The final day of school soon came. It was only a half-day, with the majority of it being the awards ceremony. As you may remember from some previous columns, that bitch Colleen Ozee walked away with everything (Jolene and Colleen were best friends, how’s that for irony?). We all returned to the classroom. Hand were shook, good-byes were said. You see, living on the border between two school divisions, people have a choice as to which high school they can go to. Some of us were to never see each other again. Jolene and I were two of those people. I caught up with my parents, and gave them the stuff from my locker. I told them to go on ahead, that there was one last thing I needed to do. Alone. I went back into the classroom, to find that Jolene was the only one left. It was just her and I in there. I gave her the binder and said that my story was done. She took it from me, and leafed through it. She gave it back to me and said, “It’s good.” I don’t think she actually read it, but I didn’t really care. She thought it was good, and that made me feel like I was walking on air. We said our farewells, and then I walked away. Never to see her again.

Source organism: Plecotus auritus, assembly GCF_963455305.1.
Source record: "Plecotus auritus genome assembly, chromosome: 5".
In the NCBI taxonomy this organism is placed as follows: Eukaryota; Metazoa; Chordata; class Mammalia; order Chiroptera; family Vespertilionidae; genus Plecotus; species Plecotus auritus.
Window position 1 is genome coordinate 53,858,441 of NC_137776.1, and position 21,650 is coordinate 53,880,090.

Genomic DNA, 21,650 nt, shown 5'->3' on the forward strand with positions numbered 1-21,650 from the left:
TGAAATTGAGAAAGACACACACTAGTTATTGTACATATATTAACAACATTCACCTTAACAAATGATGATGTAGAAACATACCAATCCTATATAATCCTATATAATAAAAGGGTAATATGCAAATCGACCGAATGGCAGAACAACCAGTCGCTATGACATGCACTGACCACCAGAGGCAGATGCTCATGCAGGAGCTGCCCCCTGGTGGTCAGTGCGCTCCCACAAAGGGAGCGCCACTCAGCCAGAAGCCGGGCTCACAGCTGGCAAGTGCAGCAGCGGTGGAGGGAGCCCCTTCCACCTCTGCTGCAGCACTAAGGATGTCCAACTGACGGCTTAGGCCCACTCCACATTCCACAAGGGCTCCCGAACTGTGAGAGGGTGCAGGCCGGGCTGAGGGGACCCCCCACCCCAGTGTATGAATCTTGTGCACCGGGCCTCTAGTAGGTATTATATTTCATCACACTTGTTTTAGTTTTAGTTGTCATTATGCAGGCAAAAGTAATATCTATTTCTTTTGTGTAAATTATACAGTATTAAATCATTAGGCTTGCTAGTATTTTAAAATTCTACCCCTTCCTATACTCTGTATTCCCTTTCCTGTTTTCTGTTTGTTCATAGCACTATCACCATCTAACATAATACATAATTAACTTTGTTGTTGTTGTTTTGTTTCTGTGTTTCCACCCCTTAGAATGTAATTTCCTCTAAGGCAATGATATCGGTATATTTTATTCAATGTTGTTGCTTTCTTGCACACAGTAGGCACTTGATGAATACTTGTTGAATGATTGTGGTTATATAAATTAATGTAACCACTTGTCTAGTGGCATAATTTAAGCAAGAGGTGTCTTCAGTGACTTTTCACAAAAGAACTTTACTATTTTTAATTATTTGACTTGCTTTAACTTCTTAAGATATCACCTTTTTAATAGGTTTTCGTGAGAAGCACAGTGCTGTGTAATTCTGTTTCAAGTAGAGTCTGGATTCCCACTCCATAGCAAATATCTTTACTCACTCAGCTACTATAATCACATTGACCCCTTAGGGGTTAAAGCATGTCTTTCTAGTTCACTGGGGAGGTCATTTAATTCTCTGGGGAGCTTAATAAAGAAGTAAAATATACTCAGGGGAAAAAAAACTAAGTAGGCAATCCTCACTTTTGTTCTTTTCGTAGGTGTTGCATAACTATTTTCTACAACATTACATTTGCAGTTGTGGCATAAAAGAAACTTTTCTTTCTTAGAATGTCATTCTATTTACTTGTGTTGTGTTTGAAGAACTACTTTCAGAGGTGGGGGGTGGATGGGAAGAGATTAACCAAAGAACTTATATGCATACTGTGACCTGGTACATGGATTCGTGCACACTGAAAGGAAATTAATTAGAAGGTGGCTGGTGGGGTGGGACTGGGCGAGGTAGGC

As I walked down the hall, the regrets started settling in. It was just her and I in there. One of those perfect moments that you’ll never have back. True, fate can arrange you to meet the person of your dreams, but ultimately it is you who decides weather to speak up or not. I chose not to. And I regretted it as soon as I walked out the door. Up until this point in life, I was haunted by that. For all of high school, it would always go back to, “You should have said something, Mark.” It wasn’t until my freshman year of college and a young woman named Jen Ripley that I was able to get on with my life, but Jen is a story for another day. I started thinking I was over it. I even casually mentioned it in one or two of my previous columns, and that got nary a blink from my loyal readers. Yup, it was a chapter in my past dead and gone.